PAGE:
8 May 1942
Greetings, and welcome to my return to the Pacific! Both the US Navy and Imperial Japanese Navy are on the prowl in the southwestern Pacific; the Japanese have their eyes on Australia, or at least cutting off the lines of communication between the US and Australia, and the Americans are looking to not allow that to happen. On 3-4 May 1942, while fighting raged on New Guinea, the Japanese attempted secure their flank, sending an invasion fleet into the Solomon Islands to put troops ashore on Tulagi (across the channel from Guadalcanal), in order to conduct an amphibious assault on Port Moresby on 10 May.
But the Americans noted the Japanese invasion force in the Solomons, and the USS Yorktown launched strike aircraft that sunk or damaged several Japanese warships, though now the Japanese were aware the US carriers were in the vicinity, made doubly worse by the fact the Americans were shorthanded: they had only the Yorktown and the Lexington in the area because the Hornet and Enterprise had just returned to Pearl Harbor following the Doolittle Raid. These were faced by the Japanese fleet carriers Shokaku and Zuikaku, and the light carrier Shoho. The two opposing forces marshalled their troops, refueled, consolidated, and began searching in earnest for each other.
Yesterday morning, Lt(jg) Casey led the fighter escort for the Lexington strike force which, combined with the Yorktown’s strike force, managed to sink the Japanese light carrier Shoho. But the Killer Pelicans’ escorts had a rough go: they downed three Zeros and damaged another, but they lost one Wildcat, had the other three damaged, and five of their six assigned dive bombers were shot down, the sixth returning to the Lexington, damaged. Lt Casey scored two more kills to become a Veteran (total of four kills), but he was shot down and badly wounded, which will cause him to miss the Battle of Midway.
Yesterday evening, Lt(jg) Fitzsimmons led aloft the Lexington’s Wildcats to intercept a Japanese strike group that was searching for, but not locating, the US carriers. Lt Fitzsimmons got separated and never found the enemy force, leaving a bevy of rookie Ensigns to do battle alone, and it did not work out well. Four of the six Wildcats were shot down, and the other two damaged, with the Americans managing to shoot down only three of the ten enemy aircraft.
Both sides carried out preparation for battle throughout the night, then launched scouts shortly after 0600 the next morning, to find the other side’s carriers. The Americans got lucky first, sighting the Japanese carriers at 0820, though the Japanese were only two minutes behind. Both sides hurried to turn into the wind and launch their strike groups! The Japanese launched 18 fighters, 33 dive bombers, and 18 torpedo bombers, while the Yorktown and Lexington launched a combined 15 Wildcats, 39 Dauntlesses, and 21 Devastators, though the Lexington’s contingent was about 10 minutes behind the Yorktown’s.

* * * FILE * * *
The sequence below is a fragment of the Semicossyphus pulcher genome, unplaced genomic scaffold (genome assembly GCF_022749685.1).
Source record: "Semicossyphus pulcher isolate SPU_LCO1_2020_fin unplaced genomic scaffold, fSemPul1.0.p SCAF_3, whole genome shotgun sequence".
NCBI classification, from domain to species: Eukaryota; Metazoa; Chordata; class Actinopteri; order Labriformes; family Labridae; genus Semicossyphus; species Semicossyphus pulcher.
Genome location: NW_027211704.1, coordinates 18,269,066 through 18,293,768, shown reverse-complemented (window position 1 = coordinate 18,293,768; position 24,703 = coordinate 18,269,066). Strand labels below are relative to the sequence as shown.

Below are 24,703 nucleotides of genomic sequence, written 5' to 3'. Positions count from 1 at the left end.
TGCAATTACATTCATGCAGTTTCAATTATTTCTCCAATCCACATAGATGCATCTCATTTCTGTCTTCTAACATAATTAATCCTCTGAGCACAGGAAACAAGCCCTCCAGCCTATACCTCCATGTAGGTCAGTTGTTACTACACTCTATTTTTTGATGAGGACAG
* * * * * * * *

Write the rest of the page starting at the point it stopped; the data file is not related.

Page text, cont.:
At 1055 the Lexington’s air search radar acquired the inbound Japanese strike group at a range of 68 nautical miles and vectored nine Wildcats to intercept; it was 1113 local time when Lt(jg) Fitzsimmons again led the Lexington CAP into battle. And this time he found the enemy!
This is my arena for aerial combat; simple, yet durable and, to me, beautiful (in a simple, durable way). I’m using tiny aircraft designed by my buddy Thomaston; not sure what size they are, just that they are much smaller than 1/600. They’re 3D printed models that I mounted on cut-down bases from Litko, and I’m using a very simple rules system called “Battle of Britain,” which I found for free over on The Miniatures Page (I’ve already played a good 20 or so fights with them). Left is north, with the Japanese strike group there, and right is south, with the American CAP and the USS Lexington there.
The Japanese super ace jinks his way in, then lays into Lt Allen’s Wildcat, pumping 20mm rounds into the stubby little Grumman.
A Wildcat splashes into the warm blue water as a Zero pulls an Immelman, moving to splash a second.
The Zeros continue to abuse the Wildcats, as the Kates press home their attack.
The Kates split their formation and execute a classic hammer and anvil torpedo attack.
To see how the fight went, please check the blog at:
Out of the frying pan, into the fire: the FDO comes on the radio to rally all airborne Wildcats, vectoring them onto a new radar contact believed to be the Japanese strike group’s Val dive bombers, following the torpedo bombers in to strike the Yorktown and finish off the Lexington.
And that’s the next fight.